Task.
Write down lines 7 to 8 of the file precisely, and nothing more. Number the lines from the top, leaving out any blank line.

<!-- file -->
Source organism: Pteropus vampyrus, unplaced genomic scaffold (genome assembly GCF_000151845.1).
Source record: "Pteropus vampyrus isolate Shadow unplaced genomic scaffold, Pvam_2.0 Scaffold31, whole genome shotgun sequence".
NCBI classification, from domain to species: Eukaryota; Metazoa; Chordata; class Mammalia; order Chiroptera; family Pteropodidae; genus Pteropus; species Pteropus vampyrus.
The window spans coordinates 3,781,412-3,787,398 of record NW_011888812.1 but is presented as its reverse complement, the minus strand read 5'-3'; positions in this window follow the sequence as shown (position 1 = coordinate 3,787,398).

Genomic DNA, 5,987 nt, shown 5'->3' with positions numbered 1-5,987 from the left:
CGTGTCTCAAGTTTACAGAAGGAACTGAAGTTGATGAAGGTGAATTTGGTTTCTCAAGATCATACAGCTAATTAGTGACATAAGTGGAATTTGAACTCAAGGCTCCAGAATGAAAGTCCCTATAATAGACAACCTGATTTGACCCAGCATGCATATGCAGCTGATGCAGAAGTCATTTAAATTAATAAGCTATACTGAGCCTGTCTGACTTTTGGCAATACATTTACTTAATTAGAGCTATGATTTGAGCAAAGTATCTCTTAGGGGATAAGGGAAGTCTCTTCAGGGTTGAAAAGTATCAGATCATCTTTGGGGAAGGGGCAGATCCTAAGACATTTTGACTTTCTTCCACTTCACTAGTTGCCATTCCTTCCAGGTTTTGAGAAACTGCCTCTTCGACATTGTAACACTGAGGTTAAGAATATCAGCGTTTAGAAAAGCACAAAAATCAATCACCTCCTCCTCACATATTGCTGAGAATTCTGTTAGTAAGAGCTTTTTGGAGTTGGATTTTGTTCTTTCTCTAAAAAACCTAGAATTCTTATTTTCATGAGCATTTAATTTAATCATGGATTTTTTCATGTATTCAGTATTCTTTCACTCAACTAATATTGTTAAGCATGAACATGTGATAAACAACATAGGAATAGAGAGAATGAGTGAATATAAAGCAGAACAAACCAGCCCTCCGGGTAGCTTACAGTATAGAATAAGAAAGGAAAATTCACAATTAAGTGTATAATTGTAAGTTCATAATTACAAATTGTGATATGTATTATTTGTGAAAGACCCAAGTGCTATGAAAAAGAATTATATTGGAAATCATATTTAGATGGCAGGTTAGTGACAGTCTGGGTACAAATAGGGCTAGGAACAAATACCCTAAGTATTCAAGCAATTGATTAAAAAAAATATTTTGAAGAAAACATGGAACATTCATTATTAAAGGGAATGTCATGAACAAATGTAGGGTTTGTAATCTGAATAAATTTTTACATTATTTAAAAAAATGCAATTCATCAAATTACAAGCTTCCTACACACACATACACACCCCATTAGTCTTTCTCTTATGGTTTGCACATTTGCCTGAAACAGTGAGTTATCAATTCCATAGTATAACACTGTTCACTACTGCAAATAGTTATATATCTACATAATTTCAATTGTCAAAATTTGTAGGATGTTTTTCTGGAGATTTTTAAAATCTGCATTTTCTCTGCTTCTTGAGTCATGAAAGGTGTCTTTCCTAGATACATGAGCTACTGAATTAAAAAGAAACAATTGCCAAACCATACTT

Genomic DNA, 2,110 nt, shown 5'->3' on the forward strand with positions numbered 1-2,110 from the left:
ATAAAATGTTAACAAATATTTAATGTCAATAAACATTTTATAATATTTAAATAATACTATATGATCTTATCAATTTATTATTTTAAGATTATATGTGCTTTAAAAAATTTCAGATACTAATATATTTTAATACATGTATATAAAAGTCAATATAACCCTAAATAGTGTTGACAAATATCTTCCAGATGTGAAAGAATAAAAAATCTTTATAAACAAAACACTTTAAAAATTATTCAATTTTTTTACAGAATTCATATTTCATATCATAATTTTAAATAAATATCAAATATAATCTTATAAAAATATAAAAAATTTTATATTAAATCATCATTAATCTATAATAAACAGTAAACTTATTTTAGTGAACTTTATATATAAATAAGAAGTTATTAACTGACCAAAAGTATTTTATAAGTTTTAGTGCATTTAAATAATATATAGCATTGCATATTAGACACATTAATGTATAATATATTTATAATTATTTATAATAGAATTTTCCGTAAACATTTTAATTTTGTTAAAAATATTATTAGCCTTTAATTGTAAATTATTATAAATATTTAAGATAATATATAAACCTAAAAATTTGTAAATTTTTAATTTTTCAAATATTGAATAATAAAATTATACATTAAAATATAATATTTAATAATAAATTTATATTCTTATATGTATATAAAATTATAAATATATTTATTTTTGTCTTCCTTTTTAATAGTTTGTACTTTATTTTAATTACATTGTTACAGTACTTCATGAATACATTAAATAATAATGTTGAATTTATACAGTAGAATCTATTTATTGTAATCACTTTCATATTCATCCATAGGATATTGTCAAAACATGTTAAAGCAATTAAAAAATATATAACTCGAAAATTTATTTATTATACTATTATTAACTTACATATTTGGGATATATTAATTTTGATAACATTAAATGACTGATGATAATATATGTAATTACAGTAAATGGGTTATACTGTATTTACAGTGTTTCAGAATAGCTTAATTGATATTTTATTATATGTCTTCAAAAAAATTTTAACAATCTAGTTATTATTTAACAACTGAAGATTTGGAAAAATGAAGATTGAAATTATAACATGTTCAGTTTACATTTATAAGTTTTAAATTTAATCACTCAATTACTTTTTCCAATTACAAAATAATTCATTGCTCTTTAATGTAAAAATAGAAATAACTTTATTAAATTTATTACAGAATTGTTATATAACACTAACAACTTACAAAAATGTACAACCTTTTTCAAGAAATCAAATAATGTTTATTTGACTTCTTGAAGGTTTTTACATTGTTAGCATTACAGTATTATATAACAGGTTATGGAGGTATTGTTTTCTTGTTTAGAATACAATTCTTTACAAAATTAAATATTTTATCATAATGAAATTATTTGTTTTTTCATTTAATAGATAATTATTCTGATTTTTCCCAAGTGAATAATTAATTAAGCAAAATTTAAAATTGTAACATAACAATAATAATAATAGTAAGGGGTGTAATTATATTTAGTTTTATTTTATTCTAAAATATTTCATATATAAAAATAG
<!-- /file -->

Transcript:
Genomic DNA, 2,110 nt, shown 5'->3' on the forward strand with positions numbered 1-2,110 from the left:
ATAAAATGTTAACAAATATTTAATGTCAATAAACATTTTATAATATTTAAATAATACTATATGATCTTATCAATTTATTATTTTAAGATTATATGTGCTTTAAAAAATTTCAGATACTAATATATTTTAATACATGTATATAAAAGTCAATATAACCCTAAATAGTGTTGACAAATATCTTCCAGATGTGAAAGAATAAAAAATCTTTATAAACAAAACACTTTAAAAATTATTCAATTTTTTTACAGAATTCATATTTCATATCATAATTTTAAATAAATATCAAATATAATCTTATAAAAATATAAAAAATTTTATATTAAATCATCATTAATCTATAATAAACAGTAAACTTATTTTAGTGAACTTTATATATAAATAAGAAGTTATTAACTGACCAAAAGTATTTTATAAGTTTTAGTGCATTTAAATAATATATAGCATTGCATATTAGACACATTAATGTATAATATATTTATAATTATTTATAATAGAATTTTCCGTAAACATTTTAATTTTGTTAAAAATATTATTAGCCTTTAATTGTAAATTATTATAAATATTTAAGATAATATATAAACCTAAAAATTTGTAAATTTTTAATTTTTCAAATATTGAATAATAAAATTATACATTAAAATATAATATTTAATAATAAATTTATATTCTTATATGTATATAAAATTATAAATATATTTATTTTTGTCTTCCTTTTTAATAGTTTGTACTTTATTTTAATTACATTGTTACAGTACTTCATGAATACATTAAATAATAATGTTGAATTTATACAGTAGAATCTATTTATTGTAATCACTTTCATATTCATCCATAGGATATTGTCAAAACATGTTAAAGCAATTAAAAAATATATAACTCGAAAATTTATTTATTATACTATTATTAACTTACATATTTGGGATATATTAATTTTGATAACATTAAATGACTGATGATAATATATGTAATTACAGTAAATGGGTTATACTGTATTTACAGTGTTTCAGAATAGCTTAATTGATATTTTATTATATGTCTTCAAAAAAATTTTAACAATCTAGTTATTATTTAACAACTGAAGATTTGGAAAAATGAAGATTGAAATTATAACATGTTCAGTTTACATTTATAAGTTTTAAATTTAATCACTCAATTACTTTTTCCAATTACAAAATAATTCATTGCTCTTTAATGTAAAAATAGAAATAACTTTATTAAATTTATTACAGAATTGTTATATAACACTAACAACTTACAAAAATGTACAACCTTTTTCAAGAAATCAAATAATGTTTATTTGACTTCTTGAAGGTTTTTACATTGTTAGCATTACAGTATTATATAACAGGTTATGGAGGTATTGTTTTCTTGTTTAGAATACAATTCTTTACAAAATTAAATATTTTATCATAATGAAATTATTTGTTTTTTCATTTAATAGATAATTATTCTGATTTTTCCCAAGTGAATAATTAATTAAGCAAAATTTAAAATTGTAACATAACAATAATAATAATAGTAAGGGGTGTAATTATATTTAGTTTTATTTTATTCTAAAATATTTCATATATAAAAATAG